The Plusoptix, a hand-held camera, is new to the area and was made possible through a $4,500 donation from the Freistatt Lions and another donation from the Kimberling City Lions.
Kuhl explained the Plusoptix is used in screening children for amblyopia, commonly known as "lazy eye." The condition appears in about 4 percent of children. The camera measures vision reaction. Kuhl said the new equipment has enabled staff to screen double the number of children than a year ago, up to 38,000 children a year statewide.
Lions remain very important to the screening process, Kuhl said. Lions are especially helpful in directing and managing groups of children as individuals go in to have their eyes checked. She said her staff lets Lions Clubs know when they are in the area to see if anyone is available to help.
Screening with the Plusoptix takes seconds. The attached computer reads the results and may refer 10 percent of the children to eye care professionals. Kuhl stressed Lions technicians are not experts but can provide eye doctors with a clue as to what is happening.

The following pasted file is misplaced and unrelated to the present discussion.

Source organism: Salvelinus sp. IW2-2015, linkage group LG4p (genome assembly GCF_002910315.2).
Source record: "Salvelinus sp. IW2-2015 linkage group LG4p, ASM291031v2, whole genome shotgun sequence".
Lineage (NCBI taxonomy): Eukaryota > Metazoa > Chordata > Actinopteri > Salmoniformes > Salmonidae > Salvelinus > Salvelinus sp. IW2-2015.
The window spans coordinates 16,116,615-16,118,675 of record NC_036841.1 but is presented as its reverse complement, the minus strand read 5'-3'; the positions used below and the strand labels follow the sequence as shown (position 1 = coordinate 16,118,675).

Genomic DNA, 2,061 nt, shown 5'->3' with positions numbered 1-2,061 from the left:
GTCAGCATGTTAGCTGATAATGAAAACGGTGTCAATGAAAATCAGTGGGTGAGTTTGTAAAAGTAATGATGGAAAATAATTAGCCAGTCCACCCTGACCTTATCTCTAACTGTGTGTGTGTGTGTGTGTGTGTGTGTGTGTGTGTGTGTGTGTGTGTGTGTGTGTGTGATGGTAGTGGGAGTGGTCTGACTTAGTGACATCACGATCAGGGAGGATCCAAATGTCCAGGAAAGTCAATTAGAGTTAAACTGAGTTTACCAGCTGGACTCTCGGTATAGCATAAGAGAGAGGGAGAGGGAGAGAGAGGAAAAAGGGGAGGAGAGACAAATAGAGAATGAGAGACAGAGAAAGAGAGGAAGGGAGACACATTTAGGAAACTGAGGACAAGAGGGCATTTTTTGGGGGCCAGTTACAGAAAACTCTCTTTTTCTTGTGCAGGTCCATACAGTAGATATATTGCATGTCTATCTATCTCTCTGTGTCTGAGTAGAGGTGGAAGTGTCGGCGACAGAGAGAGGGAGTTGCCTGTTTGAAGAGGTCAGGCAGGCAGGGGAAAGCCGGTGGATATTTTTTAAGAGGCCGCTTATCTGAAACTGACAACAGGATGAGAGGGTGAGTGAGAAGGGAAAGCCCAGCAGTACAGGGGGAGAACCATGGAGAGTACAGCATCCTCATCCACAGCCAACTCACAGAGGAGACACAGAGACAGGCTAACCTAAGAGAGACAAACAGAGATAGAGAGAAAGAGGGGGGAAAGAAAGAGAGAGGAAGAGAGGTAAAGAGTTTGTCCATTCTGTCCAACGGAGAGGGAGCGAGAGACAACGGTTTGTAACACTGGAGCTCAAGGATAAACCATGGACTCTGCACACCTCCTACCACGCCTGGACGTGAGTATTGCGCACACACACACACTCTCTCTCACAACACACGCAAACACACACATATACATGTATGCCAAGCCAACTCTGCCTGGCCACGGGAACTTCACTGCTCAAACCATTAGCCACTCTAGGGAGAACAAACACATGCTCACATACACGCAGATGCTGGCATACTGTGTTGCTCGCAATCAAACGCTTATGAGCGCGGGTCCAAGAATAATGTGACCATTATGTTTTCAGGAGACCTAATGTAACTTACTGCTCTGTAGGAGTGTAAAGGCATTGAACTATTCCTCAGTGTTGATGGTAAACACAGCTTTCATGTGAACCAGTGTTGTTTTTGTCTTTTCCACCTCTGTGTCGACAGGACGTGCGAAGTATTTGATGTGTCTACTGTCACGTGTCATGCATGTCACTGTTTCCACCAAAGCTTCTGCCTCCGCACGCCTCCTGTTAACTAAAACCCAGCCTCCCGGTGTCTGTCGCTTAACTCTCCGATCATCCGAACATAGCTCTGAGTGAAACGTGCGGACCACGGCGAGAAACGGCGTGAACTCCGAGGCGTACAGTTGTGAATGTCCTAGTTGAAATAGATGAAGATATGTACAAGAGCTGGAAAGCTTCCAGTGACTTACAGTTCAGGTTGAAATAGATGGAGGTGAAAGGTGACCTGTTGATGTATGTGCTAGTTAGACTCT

Eye screenings through the Missouri Lions Eye Research Center are free. At times, technicians have to sell daycare operators on the idea of letting staff come in to see the children. Once detected early, amblyopia can be corrected through classes, use of an eye patch or glasses to make the "lazy" eye work harder. Often the use of glasses is temporary.
Southwest Missouri is one of the areas where fewer screenings were taking place. Kuhl thanked the Freistatt Lions for their fundraising at the Ernte Fest to acquire tools to address the situation. The busy time for screening is in the fall, at the beginning of school and in the spring, especially during Lions Sight Week at the beginning of May.
Kuhl demonstrated the Plusoptix by screening several Lions. Though calibrated for a child's eyes, the computer still detected vision issues confirmed by the adult club members.